What Part Do You Play?

In a group conversation about the struggles of life that often include intense pressure, personal and professional stress and family, friendship and relationship breakdown (many times involving the chaos of addiction or alcohol related behavior) I was asked; “what role do you play?”

That’s a great place to start all of our assessments.

In the stress of dysfunctional patterns, what’s your part?

Like anyone I could rattle off a long list of experiences (and people) that have irritated, confused, hurt, betrayed, even devastated me.

When behavior is instigated outside your control and is even clearly against you, it’s all their fault…right?

The quest for wellness and healthy living has taught me that while offensive behavior might be clear and apparent, even still there are two sides to every street.  No matter how anyone else is behaving, I still need to tend to mine.

Emotional Intelligence requires us to be self-aware. This awareness is about kind, healthy ownership.

Healthy, effective accountability is the type that gives order to chaos, soothes strife, causes healing, and promotes peace and well-being.

Kind, healthy accountability is the gateway to progress, recovery, and an improved life.

It’s not about beating yourself (or anyone else) to death with faults, errors or weaknesses.  Shaming and criticizing never ignite progress.

The following thoughts were presented to consider:

  • Why do you think you might choose patterns and involvements that end up causing pain?
  • What boundaries can be set to safeguard against the challenging behavior and choices of others?
  • What did you learn from the last person who hurt you?
  • What will you do differently next time?

Taking the time to pause and think these things through is vital for growth.


I once heard a speaker say, “Everyone who aggravates you, you created.”

The thought haunted me for weeks.  I realized I was adding to the behavior of others by carrying it with me long after an offense occurred.

My part was to pursue healing, recover, secure any areas violated and move on in peace.

It set me free to realize that even when someone is being outrageous or nefarious, I’m still responsible for my peace of mind, confidence and well-being, regardless.

You are solely in charge of what you allow and how you respond. 

Believe it or not, that is a learning process for some of us.

It’s not your job to fix anyone, or fight it out over and over trying to change them. It’s your job to take care of you.


I used to shrug off statements about life being all about how you respond.  I would think, surely you have not met members of my personal life, they’re incapable of fairness, or healthy love!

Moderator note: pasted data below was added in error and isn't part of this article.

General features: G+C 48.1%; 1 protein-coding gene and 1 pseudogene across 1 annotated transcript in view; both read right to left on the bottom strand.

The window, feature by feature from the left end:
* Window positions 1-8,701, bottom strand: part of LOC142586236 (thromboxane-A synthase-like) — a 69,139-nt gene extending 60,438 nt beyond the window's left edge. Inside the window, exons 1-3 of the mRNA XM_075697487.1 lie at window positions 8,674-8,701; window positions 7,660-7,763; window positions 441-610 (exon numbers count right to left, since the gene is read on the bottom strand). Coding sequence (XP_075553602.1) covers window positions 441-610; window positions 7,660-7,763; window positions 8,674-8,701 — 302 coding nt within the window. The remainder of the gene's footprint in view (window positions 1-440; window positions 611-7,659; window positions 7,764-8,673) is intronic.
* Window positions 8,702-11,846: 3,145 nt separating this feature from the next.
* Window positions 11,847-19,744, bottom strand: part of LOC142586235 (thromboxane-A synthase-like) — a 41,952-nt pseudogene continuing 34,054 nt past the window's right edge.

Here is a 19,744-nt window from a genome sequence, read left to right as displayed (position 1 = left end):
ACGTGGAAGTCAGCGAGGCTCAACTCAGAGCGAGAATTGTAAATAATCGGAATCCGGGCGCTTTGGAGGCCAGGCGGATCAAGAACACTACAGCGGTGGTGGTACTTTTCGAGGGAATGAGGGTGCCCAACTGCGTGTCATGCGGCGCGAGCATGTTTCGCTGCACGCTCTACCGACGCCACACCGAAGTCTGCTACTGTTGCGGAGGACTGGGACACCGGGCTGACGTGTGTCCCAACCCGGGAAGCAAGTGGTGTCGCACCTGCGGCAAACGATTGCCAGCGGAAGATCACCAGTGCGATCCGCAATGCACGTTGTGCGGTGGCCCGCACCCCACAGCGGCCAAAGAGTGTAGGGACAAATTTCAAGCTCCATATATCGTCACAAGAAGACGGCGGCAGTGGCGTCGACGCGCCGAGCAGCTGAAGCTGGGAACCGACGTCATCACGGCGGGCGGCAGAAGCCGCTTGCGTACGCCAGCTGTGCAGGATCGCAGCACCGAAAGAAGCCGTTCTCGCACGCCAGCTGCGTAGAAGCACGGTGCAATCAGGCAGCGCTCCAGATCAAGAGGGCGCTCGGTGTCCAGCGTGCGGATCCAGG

But again, what’s my part?

To love them and to maintain peace and self-control – from a distance if they’re harmful for me.

My role is not to be a part of the problem or to perpetuate drama.

My job is to make choices that protect my peace, as well as the peace and safety of those in my inner orbit, trusting the rest to sort itself out.

For every situation – we have a responsibility to choose wisdom and peace on our own behalf.

No matter how anyone else is behaving, we still have choices to make.


What’s your role in your own recovery?

“Your wound is probably not your fault.  But your healing is your responsibility.” ~Unknown

It is up to each of us to do the work to heal from the effects of life.

It’s not fair to others if we lash out, act out, or behave adversely, pointing to what we’ve been through as the cause.

Whatever has happened to harm you, certainly there must be time given to melt down, mourn, grieve, rage, heal etc…but at some point we are all responsible to recover and rise.

We are all responsible for our own lives.

Kind, healthy introspection is the healthiest point to always come back to. Being self-aware is the power tool for a healthy, forward moving life.

I’ve personally come to believe that functioning from blame is the opposite of being powerful and brave.

My life is up to me, your life is up to you, we’re all responsible for our own lives, which includes recovery, progress, well-being and success.

“Whether I fail or succeed shall be no man’s doing but my own.”~Elain Maxwell

Wishing you and yours the strengths of self-awareness and peace.

Still learning,


Author of Unhooked

Book 2: Unbroken, Navigating the Madness of Family Dysfunction, Addiction, Alcoholism and Heartache” coming soon!


For information, comfort, encouragement and support:

Codependents Anonymous

Parent Support

Family Recovery Support